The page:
Posted: April 23, 2013
Cornerbacks, they probably occupy my #1 spot on my pet peeve list when it comes to college football; they don’t put their hands up!
Athletically, they probably have the most difficult (but most well defined) job on the field. They need to chase the fastest, most agile athletes all over the field, Heisman candidates, NFL potentials, without knowing what route they are running beforehand, or without any help from the line, the push, or the pack, and make sure they don’t catch a pass thrown at them. With that said, I think cornerbacks are actually the best athletes on the field, which is why in many cases, they act as kick returners or punt returners instead of running backs or wide receivers, or why they get this difficult task of chasing blue chip athletes all day.
This always brings up the debate as to why if they are faster and more agile than wide receivers, they are not actual wide receivers? The line you hear fans scream often at games, which to this day still makes me laugh (and I still say it at least once a game) is: “and THAT’s why he is playing defense.” This of course alludes to the fact cornerbacks can’t catch, which of course, is a pivotal part of being a wide receiver. In many cases, it’s very true; the difference in catching ability between a cornerback and a receiver is night and day. So why do cornerbacks still try to catch the ball? Why not just do what the job is; prevent the receiver from catching the ball by knocking the ball down? My opinion is this is the fault of the coaches and the player combined. The player at this position just is not the smartest on the field athlete on the field. And for that matter, the coaches who let this happen, I feel similarly.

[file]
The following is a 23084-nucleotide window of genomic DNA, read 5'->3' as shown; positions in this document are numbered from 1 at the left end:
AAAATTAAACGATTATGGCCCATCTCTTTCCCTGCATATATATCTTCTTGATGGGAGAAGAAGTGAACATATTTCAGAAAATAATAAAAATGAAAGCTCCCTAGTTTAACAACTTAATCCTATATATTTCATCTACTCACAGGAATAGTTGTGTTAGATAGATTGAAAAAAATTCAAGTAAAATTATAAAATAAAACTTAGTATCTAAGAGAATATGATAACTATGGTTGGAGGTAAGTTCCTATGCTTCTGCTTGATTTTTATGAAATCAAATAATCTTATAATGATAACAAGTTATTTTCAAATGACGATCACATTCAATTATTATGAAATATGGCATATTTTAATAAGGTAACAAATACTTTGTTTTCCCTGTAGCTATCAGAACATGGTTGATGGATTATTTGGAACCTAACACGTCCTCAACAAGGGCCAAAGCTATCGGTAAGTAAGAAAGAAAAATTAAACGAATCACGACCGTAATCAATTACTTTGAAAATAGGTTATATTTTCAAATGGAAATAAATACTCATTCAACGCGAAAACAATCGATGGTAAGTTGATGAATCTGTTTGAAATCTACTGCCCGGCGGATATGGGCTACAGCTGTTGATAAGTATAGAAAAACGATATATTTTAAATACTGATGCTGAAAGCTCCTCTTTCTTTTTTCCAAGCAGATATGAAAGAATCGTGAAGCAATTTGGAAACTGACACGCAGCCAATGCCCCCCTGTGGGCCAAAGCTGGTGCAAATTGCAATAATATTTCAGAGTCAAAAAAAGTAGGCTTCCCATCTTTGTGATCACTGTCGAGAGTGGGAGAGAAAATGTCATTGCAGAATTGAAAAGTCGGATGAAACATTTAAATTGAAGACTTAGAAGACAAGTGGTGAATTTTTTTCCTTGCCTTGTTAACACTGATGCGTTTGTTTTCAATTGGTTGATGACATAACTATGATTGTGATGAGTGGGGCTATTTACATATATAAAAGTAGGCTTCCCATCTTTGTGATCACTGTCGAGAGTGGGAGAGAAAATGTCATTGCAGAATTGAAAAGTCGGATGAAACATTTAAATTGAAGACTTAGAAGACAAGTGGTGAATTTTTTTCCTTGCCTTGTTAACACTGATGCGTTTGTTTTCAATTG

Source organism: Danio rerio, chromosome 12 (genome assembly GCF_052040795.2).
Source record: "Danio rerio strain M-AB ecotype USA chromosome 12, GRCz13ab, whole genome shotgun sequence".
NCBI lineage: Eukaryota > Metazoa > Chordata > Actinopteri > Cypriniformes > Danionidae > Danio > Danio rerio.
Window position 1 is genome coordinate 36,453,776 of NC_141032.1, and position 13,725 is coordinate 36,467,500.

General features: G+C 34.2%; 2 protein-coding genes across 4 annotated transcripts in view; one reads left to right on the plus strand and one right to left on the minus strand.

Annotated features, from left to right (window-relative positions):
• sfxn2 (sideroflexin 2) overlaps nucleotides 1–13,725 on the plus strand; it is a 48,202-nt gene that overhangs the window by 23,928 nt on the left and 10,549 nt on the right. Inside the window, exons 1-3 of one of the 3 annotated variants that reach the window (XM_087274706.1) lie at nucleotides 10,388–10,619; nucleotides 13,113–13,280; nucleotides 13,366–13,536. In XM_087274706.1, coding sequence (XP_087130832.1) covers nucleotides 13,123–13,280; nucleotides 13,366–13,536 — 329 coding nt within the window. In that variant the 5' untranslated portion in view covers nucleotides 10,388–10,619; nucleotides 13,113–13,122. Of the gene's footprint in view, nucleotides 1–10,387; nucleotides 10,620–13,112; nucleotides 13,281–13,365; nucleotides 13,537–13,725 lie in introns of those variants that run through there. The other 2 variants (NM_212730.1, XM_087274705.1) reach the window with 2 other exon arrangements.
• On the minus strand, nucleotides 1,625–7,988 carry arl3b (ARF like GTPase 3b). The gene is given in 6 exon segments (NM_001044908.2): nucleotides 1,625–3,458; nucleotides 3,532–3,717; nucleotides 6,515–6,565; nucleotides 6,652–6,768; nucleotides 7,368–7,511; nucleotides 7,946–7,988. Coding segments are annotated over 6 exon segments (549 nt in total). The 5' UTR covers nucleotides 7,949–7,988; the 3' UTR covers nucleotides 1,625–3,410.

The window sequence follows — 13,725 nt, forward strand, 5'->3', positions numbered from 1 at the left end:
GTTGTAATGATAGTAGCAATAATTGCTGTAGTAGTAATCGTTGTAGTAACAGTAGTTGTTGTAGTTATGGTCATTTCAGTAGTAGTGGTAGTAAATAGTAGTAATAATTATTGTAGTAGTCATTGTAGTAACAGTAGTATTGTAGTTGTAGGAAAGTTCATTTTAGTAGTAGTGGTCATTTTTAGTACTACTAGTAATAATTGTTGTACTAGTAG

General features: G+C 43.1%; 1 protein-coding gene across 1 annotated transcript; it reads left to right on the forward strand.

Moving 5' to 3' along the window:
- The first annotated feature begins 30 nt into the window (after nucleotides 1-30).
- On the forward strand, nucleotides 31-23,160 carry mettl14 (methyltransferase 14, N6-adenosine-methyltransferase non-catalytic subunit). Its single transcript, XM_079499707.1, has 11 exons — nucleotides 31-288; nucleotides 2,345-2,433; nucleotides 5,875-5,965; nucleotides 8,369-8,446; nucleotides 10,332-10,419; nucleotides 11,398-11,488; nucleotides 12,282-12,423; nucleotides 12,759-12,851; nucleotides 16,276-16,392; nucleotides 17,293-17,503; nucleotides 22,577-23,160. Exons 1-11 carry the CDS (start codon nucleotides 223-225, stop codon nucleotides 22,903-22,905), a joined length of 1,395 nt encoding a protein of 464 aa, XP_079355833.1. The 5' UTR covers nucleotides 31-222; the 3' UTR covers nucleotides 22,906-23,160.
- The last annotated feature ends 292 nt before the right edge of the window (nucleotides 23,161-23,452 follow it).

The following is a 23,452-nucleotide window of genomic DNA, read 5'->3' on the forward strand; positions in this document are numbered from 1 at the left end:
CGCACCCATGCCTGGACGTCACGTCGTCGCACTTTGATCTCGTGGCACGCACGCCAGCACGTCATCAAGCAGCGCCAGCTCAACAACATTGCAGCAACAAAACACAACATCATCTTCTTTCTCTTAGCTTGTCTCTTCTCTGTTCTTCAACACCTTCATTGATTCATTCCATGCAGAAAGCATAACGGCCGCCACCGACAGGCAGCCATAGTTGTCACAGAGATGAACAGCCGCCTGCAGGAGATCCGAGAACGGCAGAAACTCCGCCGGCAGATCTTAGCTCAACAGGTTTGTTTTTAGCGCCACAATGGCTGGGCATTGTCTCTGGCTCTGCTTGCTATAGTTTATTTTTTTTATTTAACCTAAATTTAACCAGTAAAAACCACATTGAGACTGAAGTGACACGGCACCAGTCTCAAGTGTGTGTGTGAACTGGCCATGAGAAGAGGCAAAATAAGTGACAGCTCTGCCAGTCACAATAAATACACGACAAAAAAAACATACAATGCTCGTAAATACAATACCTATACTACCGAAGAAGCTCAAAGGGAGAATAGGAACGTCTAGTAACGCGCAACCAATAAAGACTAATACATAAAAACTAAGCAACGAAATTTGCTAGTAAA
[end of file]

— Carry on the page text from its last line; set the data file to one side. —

How many times have you watched a corner back line up and defend man to man on a goal line fade route and where you see the receiver completely turn around in the end zone, then jump to catch the pass, looking directly back at the quarterback? 100? Or maybe 1000 times? I can’t even count how many times. Now you tell me “what exactly is the cornerback doing?” He usually has his hands hugging the receivers waste, tackling him in the end zone. Why? I don’t know, I don’t think you get points for that. Do you? You certainly don’t get a tackling stat either, and it certainly doesn’t prevent the catch or thus the touchdown. It’s sad because in my cases than not, the cornerbacks helmet is right on the receivers belly when the receiver turns around; perfect position.
I just don’t get it. You are looking right at the player you are covering!! He spins around making it completely obvious the ball is coming his way! His eyes widen like a kid in a candy store! He reaches his hands out of up to the sky! He jumps! The signs are obvious! And what is the cornerback doing? He is putting his hands around the receivers waste to make an end zone tackle. I think I might start tracking end zone tackles to see which cornerback, during a season, does this the most (is least intelligent), or uses their effort for the least amount of good. I’ll call it the “CIQ – Cornerback Intelligence Quotient”. This type of defense is the same on regular pass plays along a normal drive, not just at the goal line. It’s just more pronounced and obvious at the goal line! To me these are the worst plays of the game (other than holding, which happens on every play).
Just as an aside, as a fan of r the NFL NY Jets, I am upset with the trading of Darrelle Revis for only one reason; he was a SMART cornerback. He is just as quick as the other good cornerbacks, but what he does best is defend. He is aware. He knocks balls down because he is always protecting one play at a time. He doesn’t always need to go for the pick six. He’s always aware of when the ball is thrown to his receiver, and quarterbacks know this. He isn’t a huge interception threat (see stats), its just tough to get a pass to a receiver he is covering because his arms are always up when the ball is thrown. Its easier to knock it down and make no one catch it, then battle over an interception or a catch. He knows tis, this is why he is the best. Young cornerbacks in college should watch how he defends, and understand why what he has is called an Island. I can tell you it isn’t because of the interceptions, it’s because he defends smart.
Do the job the team has asked of you. Block the pass by any means but most obviously, by doing what you are good at; not catching a football. Don’t try to catch it, if you could catch it, you’d be on offense! Don’t just run and follow the receiver; we know you are fast and good at following! Don’t tackle in the end zone; it’s too late by then. Just knock the ball down; JUST PUT YOUR HANDS UP!!!